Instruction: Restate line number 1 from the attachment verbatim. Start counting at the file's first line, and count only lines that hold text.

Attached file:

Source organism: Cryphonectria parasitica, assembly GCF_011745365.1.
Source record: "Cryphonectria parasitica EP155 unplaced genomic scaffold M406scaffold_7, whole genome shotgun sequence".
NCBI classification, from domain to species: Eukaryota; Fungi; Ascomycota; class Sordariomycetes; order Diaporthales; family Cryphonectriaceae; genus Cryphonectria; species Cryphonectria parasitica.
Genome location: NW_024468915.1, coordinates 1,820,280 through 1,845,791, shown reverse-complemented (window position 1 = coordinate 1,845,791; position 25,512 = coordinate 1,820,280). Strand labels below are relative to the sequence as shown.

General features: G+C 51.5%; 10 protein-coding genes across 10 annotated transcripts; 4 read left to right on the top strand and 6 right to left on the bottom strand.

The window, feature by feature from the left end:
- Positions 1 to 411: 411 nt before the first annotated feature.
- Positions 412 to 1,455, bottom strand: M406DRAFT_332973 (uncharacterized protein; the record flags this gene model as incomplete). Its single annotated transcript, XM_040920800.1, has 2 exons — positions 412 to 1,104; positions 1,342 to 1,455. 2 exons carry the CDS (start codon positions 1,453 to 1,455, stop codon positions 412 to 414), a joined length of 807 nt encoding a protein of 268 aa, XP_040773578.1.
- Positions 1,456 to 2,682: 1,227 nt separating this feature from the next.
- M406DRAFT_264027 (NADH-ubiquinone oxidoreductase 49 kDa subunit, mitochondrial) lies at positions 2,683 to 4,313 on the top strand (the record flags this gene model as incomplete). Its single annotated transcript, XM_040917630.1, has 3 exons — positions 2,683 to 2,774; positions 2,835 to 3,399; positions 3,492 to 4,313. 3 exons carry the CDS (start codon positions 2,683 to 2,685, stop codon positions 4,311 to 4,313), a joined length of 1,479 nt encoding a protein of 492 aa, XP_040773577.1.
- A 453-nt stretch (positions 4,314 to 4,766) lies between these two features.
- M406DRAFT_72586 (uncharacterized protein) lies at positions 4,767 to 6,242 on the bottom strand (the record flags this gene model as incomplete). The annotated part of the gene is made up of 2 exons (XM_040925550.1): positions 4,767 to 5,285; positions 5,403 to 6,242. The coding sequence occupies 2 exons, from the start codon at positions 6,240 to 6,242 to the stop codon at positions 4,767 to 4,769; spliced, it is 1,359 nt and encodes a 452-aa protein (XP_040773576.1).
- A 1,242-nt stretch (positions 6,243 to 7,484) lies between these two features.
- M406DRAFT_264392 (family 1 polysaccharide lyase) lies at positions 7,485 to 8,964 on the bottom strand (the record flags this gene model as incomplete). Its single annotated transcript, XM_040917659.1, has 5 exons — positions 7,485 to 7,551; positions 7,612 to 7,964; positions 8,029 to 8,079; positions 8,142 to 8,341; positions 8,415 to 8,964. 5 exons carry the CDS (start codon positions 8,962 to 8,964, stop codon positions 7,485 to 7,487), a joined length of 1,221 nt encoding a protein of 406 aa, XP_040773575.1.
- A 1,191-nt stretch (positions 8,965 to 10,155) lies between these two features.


Source organism: Cryphonectria parasitica, assembly GCF_011745365.1.